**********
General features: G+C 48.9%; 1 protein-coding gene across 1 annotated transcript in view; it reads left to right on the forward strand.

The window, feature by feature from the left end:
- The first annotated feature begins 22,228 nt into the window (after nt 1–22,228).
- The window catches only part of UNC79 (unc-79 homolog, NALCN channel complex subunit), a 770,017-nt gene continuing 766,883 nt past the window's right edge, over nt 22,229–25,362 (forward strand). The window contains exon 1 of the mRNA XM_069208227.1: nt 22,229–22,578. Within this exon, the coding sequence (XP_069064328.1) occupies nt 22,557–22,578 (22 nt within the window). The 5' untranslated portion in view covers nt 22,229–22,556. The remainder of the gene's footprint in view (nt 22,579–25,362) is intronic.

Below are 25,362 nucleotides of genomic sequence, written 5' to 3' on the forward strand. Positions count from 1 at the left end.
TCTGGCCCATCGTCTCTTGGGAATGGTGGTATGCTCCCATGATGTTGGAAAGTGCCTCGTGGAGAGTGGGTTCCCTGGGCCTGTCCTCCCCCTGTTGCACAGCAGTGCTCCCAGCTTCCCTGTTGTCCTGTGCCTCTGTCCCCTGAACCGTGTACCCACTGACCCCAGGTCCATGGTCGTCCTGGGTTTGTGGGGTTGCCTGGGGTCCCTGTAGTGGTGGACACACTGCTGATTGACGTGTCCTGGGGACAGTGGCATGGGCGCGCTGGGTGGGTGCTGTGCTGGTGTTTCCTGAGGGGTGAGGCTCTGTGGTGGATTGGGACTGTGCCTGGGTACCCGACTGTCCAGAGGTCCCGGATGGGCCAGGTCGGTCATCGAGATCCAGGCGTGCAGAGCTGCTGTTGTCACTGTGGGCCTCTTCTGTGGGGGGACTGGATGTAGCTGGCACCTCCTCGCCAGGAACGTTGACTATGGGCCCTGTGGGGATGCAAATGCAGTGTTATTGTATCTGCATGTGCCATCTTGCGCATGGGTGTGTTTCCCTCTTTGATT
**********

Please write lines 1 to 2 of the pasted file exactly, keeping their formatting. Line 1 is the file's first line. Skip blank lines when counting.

General features: G+C 48.9%; 1 protein-coding gene across 1 annotated transcript in view; it reads left to right on the forward strand.

The window, feature by feature from the left end: